We figured the numbers would be bad, but the chart sent to us today of US smartphone sales numbers for Q2 2020 compared to Q2 2019 is still shocking to see. The coronavirus pandemic really hammered almost every major smartphone company here, with companies like OnePlus, Motorola, and LG really struggling. Samsung and Apple saw their numbers drop too, just not as significantly.
The numbers were presented by Counterpoint after researching smartphone sell-through during the second quarter. Their numbers show big hits to sales from mid-March through mid-April as all of the lockdowns happened in the US. During that time where most of the retail stores were closed for in-person visits, volume was down 50% compared to the previous year.
On a bit of a positive note, smartphones sales in May and June actually grew week-over-week. June happened to show stronger sales than June 2019 too. There’s a chance that the one-time stimulus checks in the US helped there, and the fact that many retail stores opened across the country.
General industry sales figures aside, breaking out the individual manufacturer sales paints a bad picture. Samsung is reported to have seen 38% fewer Galaxy S20 activations compared to the Galaxy S10 the year prior. Overall, they were down 10% year-over-year, which if I’m being honest, doesn’t seem that bad knowing what the US is still going through.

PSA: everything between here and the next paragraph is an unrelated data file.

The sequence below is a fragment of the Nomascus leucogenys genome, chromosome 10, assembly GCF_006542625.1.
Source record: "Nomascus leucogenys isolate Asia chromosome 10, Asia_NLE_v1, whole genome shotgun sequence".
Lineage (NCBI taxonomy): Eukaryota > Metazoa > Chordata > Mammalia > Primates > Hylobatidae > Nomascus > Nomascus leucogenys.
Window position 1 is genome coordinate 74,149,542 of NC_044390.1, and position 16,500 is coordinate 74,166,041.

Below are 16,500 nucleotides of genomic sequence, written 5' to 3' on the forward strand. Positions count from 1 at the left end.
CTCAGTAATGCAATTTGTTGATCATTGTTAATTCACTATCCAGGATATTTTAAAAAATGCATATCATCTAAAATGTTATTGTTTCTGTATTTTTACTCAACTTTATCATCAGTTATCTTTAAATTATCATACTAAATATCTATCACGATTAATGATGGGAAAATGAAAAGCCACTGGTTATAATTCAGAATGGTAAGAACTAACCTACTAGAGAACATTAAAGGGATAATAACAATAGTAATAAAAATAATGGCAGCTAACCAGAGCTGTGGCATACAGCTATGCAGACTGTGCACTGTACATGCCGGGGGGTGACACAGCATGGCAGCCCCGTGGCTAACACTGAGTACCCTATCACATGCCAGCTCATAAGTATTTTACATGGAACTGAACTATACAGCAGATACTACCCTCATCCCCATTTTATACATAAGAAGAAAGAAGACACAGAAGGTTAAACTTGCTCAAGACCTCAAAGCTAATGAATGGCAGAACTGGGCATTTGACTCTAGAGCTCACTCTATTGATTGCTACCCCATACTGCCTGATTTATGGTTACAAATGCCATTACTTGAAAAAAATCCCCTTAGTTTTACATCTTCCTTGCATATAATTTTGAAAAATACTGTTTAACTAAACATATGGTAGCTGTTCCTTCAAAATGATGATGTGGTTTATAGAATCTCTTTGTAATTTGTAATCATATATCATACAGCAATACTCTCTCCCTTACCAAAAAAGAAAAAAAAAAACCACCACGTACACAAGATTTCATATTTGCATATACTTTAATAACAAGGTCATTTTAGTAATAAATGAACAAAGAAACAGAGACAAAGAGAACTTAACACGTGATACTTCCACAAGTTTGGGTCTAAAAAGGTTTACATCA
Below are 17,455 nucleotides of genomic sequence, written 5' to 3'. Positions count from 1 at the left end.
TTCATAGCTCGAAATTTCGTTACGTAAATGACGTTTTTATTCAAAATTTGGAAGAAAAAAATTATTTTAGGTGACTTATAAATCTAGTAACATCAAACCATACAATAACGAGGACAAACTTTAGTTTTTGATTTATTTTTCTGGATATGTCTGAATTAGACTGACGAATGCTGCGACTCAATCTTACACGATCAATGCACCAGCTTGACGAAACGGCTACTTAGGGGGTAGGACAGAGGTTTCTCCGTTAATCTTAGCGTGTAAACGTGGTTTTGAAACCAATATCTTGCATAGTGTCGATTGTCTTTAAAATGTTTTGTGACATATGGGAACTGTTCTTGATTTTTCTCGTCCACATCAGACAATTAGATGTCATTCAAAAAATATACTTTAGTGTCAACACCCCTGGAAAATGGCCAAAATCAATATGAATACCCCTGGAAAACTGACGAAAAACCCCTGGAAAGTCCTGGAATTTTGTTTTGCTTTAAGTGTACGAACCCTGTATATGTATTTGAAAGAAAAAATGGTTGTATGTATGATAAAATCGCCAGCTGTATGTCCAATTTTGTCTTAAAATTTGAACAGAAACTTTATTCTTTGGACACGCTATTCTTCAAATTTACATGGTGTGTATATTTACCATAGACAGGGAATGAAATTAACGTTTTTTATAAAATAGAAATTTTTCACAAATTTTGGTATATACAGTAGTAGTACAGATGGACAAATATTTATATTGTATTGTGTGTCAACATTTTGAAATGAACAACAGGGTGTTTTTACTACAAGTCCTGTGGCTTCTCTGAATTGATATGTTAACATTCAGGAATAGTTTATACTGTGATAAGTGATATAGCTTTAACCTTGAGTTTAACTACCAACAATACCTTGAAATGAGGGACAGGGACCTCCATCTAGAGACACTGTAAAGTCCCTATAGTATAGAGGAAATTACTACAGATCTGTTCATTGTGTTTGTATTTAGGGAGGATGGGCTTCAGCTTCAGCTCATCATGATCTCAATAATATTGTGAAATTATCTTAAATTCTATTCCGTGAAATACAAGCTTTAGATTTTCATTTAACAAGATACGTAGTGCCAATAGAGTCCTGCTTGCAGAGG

Apple’s numbers were down 23%, even with supposedly strong sales of the iPhone SE. LG was down 35%, OnePlus saw a 60% drop, and Motorola was down 62%.
Those numbers for OnePlus seem especially bad knowing that they launched the OnePlus 8 and OnePlus 8 Pro during that time. Not only was the OnePlus 8 Pro a hell of a phone that is arguably better than Samsung’s Galaxy S20 on almost all levels, they partnered with Verizon and T-Mobile to sell the OnePlus 8. Of course, we know that the OnePlus 8 Pro was mostly soldout in the US for some time, likely due to manufacturing delays from the global pandemic. But still, seeing that huge of a drop after adding Verizon is not good.
The LG and Motorola drops aren’t surprising, since neither has sold a popular phone in years. Motorola wasn’t ever going to sell many of its Edge+ phone on a single carrier, even if we thought it was pretty solid. LG’s V60 was mostly just more of the same from LG, a phone with stuff and no real sales pitch.
Will things turn around in Q3? That’s tough to say. The US is still mostly opened back up, but COVID-19 is spiraling out of control again. There could (and probably should be) closures again. It’s going to be a rough rest of 2020.